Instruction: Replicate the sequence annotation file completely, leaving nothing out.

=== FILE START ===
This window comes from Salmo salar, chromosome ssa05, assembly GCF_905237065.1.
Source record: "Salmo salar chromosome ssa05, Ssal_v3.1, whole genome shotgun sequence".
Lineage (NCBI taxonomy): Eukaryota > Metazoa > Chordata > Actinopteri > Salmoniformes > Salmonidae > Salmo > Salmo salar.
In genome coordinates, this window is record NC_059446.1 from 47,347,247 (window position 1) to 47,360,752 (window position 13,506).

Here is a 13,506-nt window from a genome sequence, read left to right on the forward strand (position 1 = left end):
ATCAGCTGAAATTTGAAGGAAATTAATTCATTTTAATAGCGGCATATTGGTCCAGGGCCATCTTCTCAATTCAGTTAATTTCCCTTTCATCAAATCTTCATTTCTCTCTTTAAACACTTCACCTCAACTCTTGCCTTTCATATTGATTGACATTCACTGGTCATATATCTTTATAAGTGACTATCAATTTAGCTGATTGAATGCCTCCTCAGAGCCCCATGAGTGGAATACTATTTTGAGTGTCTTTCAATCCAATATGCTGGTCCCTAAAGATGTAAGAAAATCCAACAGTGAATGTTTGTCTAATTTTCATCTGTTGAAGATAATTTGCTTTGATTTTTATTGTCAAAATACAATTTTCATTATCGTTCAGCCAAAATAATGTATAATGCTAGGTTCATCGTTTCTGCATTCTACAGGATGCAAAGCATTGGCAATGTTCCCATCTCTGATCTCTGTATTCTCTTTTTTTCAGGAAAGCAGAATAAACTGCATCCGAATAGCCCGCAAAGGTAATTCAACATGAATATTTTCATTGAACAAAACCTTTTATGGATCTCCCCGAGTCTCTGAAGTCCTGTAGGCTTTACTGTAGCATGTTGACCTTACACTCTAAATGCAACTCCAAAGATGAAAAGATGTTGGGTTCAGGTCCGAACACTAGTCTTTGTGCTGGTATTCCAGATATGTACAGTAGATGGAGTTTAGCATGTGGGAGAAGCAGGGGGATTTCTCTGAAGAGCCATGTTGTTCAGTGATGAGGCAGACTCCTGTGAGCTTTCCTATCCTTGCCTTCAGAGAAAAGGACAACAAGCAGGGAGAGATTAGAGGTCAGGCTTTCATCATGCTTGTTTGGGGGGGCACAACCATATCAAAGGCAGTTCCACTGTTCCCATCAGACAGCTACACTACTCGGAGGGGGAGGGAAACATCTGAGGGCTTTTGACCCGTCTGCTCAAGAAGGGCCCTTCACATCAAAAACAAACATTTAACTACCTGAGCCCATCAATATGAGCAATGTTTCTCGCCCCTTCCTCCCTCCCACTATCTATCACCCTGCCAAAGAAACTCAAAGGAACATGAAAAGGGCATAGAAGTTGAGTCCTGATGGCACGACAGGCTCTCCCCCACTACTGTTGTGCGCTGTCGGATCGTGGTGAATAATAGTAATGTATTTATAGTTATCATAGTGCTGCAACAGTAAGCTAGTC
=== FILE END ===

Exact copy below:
This window comes from Salmo salar, chromosome ssa05, assembly GCF_905237065.1.
Source record: "Salmo salar chromosome ssa05, Ssal_v3.1, whole genome shotgun sequence".
Lineage (NCBI taxonomy): Eukaryota > Metazoa > Chordata > Actinopteri > Salmoniformes > Salmonidae > Salmo > Salmo salar.
In genome coordinates, this window is record NC_059446.1 from 47,347,247 (window position 1) to 47,360,752 (window position 13,506).

Here is a 13,506-nt window from a genome sequence, read left to right on the forward strand (position 1 = left end):
ATCAGCTGAAATTTGAAGGAAATTAATTCATTTTAATAGCGGCATATTGGTCCAGGGCCATCTTCTCAATTCAGTTAATTTCCCTTTCATCAAATCTTCATTTCTCTCTTTAAACACTTCACCTCAACTCTTGCCTTTCATATTGATTGACATTCACTGGTCATATATCTTTATAAGTGACTATCAATTTAGCTGATTGAATGCCTCCTCAGAGCCCCATGAGTGGAATACTATTTTGAGTGTCTTTCAATCCAATATGCTGGTCCCTAAAGATGTAAGAAAATCCAACAGTGAATGTTTGTCTAATTTTCATCTGTTGAAGATAATTTGCTTTGATTTTTATTGTCAAAATACAATTTTCATTATCGTTCAGCCAAAATAATGTATAATGCTAGGTTCATCGTTTCTGCATTCTACAGGATGCAAAGCATTGGCAATGTTCCCATCTCTGATCTCTGTATTCTCTTTTTTTCAGGAAAGCAGAATAAACTGCATCCGAATAGCCCGCAAAGGTAATTCAACATGAATATTTTCATTGAACAAAACCTTTTATGGATCTCCCCGAGTCTCTGAAGTCCTGTAGGCTTTACTGTAGCATGTTGACCTTACACTCTAAATGCAACTCCAAAGATGAAAAGATGTTGGGTTCAGGTCCGAACACTAGTCTTTGTGCTGGTATTCCAGATATGTACAGTAGATGGAGTTTAGCATGTGGGAGAAGCAGGGGGATTTCTCTGAAGAGCCATGTTGTTCAGTGATGAGGCAGACTCCTGTGAGCTTTCCTATCCTTGCCTTCAGAGAAAAGGACAACAAGCAGGGAGAGATTAGAGGTCAGGCTTTCATCATGCTTGTTTGGGGGGGCACAACCATATCAAAGGCAGTTCCACTGTTCCCATCAGACAGCTACACTACTCGGAGGGGGAGGGAAACATCTGAGGGCTTTTGACCCGTCTGCTCAAGAAGGGCCCTTCACATCAAAAACAAACATTTAACTACCTGAGCCCATCAATATGAGCAATGTTTCTCGCCCCTTCCTCCCTCCCACTATCTATCACCCTGCCAAAGAAACTCAAAGGAACATGAAAAGGGCATAGAAGTTGAGTCCTGATGGCACGACAGGCTCTCCCCCACTACTGTTGTGCGCTGTCGGATCGTGGTGAATAATAGTAATGTATTTATAGTTATCATAGTGCTGCAACAGTAAGCTAGTC